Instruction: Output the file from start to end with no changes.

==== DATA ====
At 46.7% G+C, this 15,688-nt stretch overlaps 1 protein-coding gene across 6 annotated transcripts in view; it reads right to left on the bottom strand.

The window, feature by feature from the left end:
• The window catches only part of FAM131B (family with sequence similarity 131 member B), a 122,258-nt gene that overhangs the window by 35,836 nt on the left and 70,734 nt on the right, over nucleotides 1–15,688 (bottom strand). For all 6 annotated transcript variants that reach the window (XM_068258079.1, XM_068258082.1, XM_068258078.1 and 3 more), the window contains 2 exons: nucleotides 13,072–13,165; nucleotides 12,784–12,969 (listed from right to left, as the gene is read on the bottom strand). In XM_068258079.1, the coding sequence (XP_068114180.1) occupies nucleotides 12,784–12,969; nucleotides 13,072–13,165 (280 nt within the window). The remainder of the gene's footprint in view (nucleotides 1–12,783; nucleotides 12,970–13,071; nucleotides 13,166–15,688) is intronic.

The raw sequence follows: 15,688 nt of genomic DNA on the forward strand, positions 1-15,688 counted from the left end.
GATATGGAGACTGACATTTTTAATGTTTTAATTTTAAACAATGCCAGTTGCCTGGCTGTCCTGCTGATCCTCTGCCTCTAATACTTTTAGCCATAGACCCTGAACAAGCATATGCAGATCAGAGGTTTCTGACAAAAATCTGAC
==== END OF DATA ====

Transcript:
At 46.7% G+C, this 15,688-nt stretch overlaps 1 protein-coding gene across 6 annotated transcripts in view; it reads right to left on the bottom strand.

The window, feature by feature from the left end:
• The window catches only part of FAM131B (family with sequence similarity 131 member B), a 122,258-nt gene that overhangs the window by 35,836 nt on the left and 70,734 nt on the right, over nucleotides 1–15,688 (bottom strand). For all 6 annotated transcript variants that reach the window (XM_068258079.1, XM_068258082.1, XM_068258078.1 and 3 more), the window contains 2 exons: nucleotides 13,072–13,165; nucleotides 12,784–12,969 (listed from right to left, as the gene is read on the bottom strand). In XM_068258079.1, the coding sequence (XP_068114180.1) occupies nucleotides 12,784–12,969; nucleotides 13,072–13,165 (280 nt within the window). The remainder of the gene's footprint in view (nucleotides 1–12,783; nucleotides 12,970–13,071; nucleotides 13,166–15,688) is intronic.

The raw sequence follows: 15,688 nt of genomic DNA on the forward strand, positions 1-15,688 counted from the left end.
GATATGGAGACTGACATTTTTAATGTTTTAATTTTAAACAATGCCAGTTGCCTGGCTGTCCTGCTGATCCTCTGCCTCTAATACTTTTAGCCATAGACCCTGAACAAGCATATGCAGATCAGAGGTTTCTGACAAAAATCTGAC